After several years of transition, UKAEA was divided in the early 1990s. UKAEA retained ownership of all land and infrastructure and of all nuclear facilities, and of businesses directly related to nuclear power. The remaining activities and services were privatised as AEA Technology and floated on the London Stock Exchange. Harwell Laboratory contained elements of both organisations, although the land and infrastructure was still owned by UKAEA.
At the same time the name "Atomic Energy Research Establishment" was dropped, and the site became known as the Harwell International Business Centre. The adjacent site known as Chilton/Harwell Science Campus houses the Rutherford Appleton Laboratory (including the ISIS neutron source and Diamond Light Source). In 2007 both sites started to use the name Harwell Science and Innovation Campus. In February 2009 the nuclear facilities became part of Research Sites Restoration Limited (RSRL), who are decommissioning the site on behalf of the Nuclear Decommissioning Authority.
APPENDIX 1: John Douglas Cockcroft
Sir John Douglas Cockcroft, OM, KCB, CBE (1897 – 1967) was a British physicist. He received the Nobel Prize in Physics for splitting the atomic nucleus, and was instrumental in the development of nuclear power.
Cockcroft was born in Todmorden, England, the eldest son of a mill owner. He was educated at Todmorden Secondary School (1909 – 1914) and studied mathematics at the Victoria University of Manchester (1914 – 1915).
During the First World War he served as a signaller in the Royal Artillery from 1915 to 1918.
After the war ended he studied electrotechnical engineering at Manchester College of Technology from 1919 until 1920, and then read mathematics at St. John's College, Cambridge University until 1924. He began research work under Ernest Rutherford, and in 1929 he was elected a Fellow of St. John's College.
In 1928 he began to work on the acceleration of protons with Ernest Walton. In 1932, they bombarded lithium with high energy protons and succeeded in producing helium and other chemical elements. This was one of the earliest experiments to change the atomic nucleus of one element to a different nucleus by artificial means.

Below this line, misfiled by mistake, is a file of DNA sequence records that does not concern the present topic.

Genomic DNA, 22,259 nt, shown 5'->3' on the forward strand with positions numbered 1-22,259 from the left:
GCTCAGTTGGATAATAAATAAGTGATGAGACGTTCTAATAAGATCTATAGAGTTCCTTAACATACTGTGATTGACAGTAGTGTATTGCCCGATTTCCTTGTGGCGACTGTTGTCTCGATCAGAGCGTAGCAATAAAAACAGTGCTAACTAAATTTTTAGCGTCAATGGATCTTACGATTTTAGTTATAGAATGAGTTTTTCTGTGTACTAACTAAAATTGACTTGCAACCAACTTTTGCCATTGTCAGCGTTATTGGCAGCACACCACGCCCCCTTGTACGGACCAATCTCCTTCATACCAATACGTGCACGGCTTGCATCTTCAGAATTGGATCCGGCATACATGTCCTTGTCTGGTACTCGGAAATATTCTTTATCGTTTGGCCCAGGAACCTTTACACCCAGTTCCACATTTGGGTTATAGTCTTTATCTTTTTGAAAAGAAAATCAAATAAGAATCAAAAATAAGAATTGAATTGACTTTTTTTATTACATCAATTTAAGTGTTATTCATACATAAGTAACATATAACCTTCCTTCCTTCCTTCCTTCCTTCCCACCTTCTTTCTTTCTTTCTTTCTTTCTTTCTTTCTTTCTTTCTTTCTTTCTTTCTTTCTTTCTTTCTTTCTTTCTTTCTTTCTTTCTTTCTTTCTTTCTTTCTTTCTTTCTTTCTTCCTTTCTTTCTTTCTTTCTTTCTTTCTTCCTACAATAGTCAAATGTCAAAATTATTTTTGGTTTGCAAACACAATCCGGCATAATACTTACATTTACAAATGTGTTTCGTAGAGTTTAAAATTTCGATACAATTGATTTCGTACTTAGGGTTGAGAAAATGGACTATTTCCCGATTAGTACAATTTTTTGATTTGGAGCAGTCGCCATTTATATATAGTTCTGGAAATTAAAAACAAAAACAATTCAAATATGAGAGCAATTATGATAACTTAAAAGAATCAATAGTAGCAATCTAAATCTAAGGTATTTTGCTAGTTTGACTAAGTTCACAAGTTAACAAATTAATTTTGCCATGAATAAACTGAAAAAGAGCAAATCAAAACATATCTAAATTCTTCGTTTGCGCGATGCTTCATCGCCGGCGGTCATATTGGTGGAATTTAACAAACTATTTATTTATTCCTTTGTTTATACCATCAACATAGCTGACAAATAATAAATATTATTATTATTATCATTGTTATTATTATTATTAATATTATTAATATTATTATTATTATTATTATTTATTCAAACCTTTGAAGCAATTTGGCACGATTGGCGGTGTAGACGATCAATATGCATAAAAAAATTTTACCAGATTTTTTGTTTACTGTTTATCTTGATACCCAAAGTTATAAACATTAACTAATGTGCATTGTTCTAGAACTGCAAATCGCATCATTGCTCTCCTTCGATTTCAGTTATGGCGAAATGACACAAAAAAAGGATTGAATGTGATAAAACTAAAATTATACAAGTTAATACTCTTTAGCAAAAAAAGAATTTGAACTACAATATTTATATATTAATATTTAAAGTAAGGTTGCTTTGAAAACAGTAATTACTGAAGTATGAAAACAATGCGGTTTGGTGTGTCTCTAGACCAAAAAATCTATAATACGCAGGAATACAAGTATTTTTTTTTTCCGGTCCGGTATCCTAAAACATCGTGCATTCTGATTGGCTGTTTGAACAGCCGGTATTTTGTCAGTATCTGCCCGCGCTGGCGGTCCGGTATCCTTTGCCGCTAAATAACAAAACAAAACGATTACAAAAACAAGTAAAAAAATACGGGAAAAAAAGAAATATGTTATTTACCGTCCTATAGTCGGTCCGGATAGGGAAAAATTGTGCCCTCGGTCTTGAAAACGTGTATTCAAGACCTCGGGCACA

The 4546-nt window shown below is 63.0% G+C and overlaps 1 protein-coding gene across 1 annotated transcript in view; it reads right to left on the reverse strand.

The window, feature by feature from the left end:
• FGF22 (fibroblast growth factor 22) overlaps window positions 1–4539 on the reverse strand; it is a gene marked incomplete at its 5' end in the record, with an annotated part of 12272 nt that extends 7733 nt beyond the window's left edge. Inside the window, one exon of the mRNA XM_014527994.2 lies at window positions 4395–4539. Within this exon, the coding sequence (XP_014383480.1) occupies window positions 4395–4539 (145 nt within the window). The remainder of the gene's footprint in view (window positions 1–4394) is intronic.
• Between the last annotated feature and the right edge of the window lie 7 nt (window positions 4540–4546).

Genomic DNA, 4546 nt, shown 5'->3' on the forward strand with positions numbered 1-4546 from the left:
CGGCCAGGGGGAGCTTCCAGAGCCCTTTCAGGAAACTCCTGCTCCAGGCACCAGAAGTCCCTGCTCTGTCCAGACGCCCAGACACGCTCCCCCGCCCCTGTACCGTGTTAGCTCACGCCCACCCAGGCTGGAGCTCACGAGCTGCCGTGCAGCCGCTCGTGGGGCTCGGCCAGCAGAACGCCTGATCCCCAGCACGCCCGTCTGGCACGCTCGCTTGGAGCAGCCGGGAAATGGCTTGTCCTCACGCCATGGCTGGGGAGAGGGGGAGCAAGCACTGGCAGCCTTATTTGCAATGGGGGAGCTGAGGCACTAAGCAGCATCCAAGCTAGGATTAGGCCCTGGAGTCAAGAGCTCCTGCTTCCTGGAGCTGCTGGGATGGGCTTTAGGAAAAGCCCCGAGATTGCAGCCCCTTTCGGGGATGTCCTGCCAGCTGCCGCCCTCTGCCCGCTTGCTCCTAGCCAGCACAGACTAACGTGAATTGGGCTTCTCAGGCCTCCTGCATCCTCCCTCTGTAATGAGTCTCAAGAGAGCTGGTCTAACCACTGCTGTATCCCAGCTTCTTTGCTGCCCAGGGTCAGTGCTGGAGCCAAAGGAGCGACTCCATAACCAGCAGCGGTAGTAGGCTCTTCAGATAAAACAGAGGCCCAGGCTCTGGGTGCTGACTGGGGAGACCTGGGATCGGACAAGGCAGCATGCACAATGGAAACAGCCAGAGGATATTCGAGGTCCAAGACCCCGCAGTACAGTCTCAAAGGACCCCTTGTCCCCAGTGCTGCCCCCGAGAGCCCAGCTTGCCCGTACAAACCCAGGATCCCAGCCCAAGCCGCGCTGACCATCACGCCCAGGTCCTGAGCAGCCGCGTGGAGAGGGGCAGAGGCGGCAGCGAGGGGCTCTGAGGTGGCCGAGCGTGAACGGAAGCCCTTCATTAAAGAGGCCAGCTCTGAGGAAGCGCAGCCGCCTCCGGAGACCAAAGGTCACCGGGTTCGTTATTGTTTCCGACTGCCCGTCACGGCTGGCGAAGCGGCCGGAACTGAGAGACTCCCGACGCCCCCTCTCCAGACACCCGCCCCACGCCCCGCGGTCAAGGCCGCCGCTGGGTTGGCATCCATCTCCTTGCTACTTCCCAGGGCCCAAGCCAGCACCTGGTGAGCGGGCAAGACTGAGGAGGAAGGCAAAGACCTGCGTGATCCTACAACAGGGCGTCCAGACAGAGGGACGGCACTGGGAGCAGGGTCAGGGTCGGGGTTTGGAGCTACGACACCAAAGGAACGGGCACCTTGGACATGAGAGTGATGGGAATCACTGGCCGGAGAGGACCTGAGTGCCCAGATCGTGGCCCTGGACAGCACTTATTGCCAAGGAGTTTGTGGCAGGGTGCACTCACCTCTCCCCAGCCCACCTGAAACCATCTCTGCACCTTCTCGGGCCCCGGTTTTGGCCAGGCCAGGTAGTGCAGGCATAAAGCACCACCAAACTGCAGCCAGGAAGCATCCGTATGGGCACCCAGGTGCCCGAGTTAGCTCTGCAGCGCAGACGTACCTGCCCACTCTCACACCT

At the outbreak of the Second World War he took up the post of Assistant Director of Scientific Research in the Ministry of Supply, working on radar. In 1944, he took charge of the Canadian Atomic Energy project and became Director of the Montreal Laboratory and Chalk River Laboratories, replacing Hans von Halban, who was considered a security risk.
In 1946, he returned to Britain to set up the Atomic Energy Research Establishment (AERE) at Harwell and other sites, charged with developing Britain's atomic weapons and power programme. As director of the AERE, he famously insisted that the coolant discharge chimney stacks of the Windscale Plutonium production reactors be fitted, at great expense, with high performance filters. The reactors were designed to remain clean and uncorroded during use, so it was not considered that there would be any particles present for the filters to catch. Having been fitted after the chimneys were built, they produced a characteristic bulge, and these filters were known as Cockcroft's Folly right up until the 1957 Windscale disaster, when the core of one of the two reactors caught fire and produced many radioactive particles. The Cockcroft filters prevented a disaster from becoming a catastrophe, at which point the nickname fell out of favour.